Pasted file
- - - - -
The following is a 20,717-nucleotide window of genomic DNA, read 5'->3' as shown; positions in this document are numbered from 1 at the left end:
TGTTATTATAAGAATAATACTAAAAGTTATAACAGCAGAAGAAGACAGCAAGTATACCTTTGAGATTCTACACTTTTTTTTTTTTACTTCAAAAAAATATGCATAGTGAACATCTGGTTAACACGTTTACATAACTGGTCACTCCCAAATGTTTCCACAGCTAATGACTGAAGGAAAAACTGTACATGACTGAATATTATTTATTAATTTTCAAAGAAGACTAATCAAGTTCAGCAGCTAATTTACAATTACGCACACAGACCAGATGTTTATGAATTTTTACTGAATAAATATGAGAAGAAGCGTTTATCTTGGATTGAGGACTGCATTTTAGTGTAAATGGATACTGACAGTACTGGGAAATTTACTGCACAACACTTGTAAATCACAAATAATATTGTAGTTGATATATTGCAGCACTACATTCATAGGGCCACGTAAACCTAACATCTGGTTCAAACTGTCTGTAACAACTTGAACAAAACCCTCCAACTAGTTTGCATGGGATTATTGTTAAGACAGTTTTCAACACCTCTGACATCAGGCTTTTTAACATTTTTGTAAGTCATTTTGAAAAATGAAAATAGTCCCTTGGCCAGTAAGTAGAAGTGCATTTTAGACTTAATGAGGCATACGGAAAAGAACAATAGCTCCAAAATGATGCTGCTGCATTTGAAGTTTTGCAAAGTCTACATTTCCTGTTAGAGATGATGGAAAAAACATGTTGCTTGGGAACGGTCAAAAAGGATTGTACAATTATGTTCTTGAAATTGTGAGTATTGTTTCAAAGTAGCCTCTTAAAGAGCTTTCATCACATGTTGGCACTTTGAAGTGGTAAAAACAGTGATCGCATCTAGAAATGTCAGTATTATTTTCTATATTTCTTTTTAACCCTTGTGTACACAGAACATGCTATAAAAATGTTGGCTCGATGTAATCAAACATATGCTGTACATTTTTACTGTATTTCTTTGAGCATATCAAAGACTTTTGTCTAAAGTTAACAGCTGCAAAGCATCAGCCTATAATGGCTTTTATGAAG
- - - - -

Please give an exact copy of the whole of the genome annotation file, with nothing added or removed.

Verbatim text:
The following is a 20,717-nucleotide window of genomic DNA, read 5'->3' as shown; positions in this document are numbered from 1 at the left end:
TGTTATTATAAGAATAATACTAAAAGTTATAACAGCAGAAGAAGACAGCAAGTATACCTTTGAGATTCTACACTTTTTTTTTTTTACTTCAAAAAAATATGCATAGTGAACATCTGGTTAACACGTTTACATAACTGGTCACTCCCAAATGTTTCCACAGCTAATGACTGAAGGAAAAACTGTACATGACTGAATATTATTTATTAATTTTCAAAGAAGACTAATCAAGTTCAGCAGCTAATTTACAATTACGCACACAGACCAGATGTTTATGAATTTTTACTGAATAAATATGAGAAGAAGCGTTTATCTTGGATTGAGGACTGCATTTTAGTGTAAATGGATACTGACAGTACTGGGAAATTTACTGCACAACACTTGTAAATCACAAATAATATTGTAGTTGATATATTGCAGCACTACATTCATAGGGCCACGTAAACCTAACATCTGGTTCAAACTGTCTGTAACAACTTGAACAAAACCCTCCAACTAGTTTGCATGGGATTATTGTTAAGACAGTTTTCAACACCTCTGACATCAGGCTTTTTAACATTTTTGTAAGTCATTTTGAAAAATGAAAATAGTCCCTTGGCCAGTAAGTAGAAGTGCATTTTAGACTTAATGAGGCATACGGAAAAGAACAATAGCTCCAAAATGATGCTGCTGCATTTGAAGTTTTGCAAAGTCTACATTTCCTGTTAGAGATGATGGAAAAAACATGTTGCTTGGGAACGGTCAAAAAGGATTGTACAATTATGTTCTTGAAATTGTGAGTATTGTTTCAAAGTAGCCTCTTAAAGAGCTTTCATCACATGTTGGCACTTTGAAGTGGTAAAAACAGTGATCGCATCTAGAAATGTCAGTATTATTTTCTATATTTCTTTTTAACCCTTGTGTACACAGAACATGCTATAAAAATGTTGGCTCGATGTAATCAAACATATGCTGTACATTTTTACTGTATTTCTTTGAGCATATCAAAGACTTTTGTCTAAAGTTAACAGCTGCAAAGCATCAGCCTATAATGGCTTTTATGAAG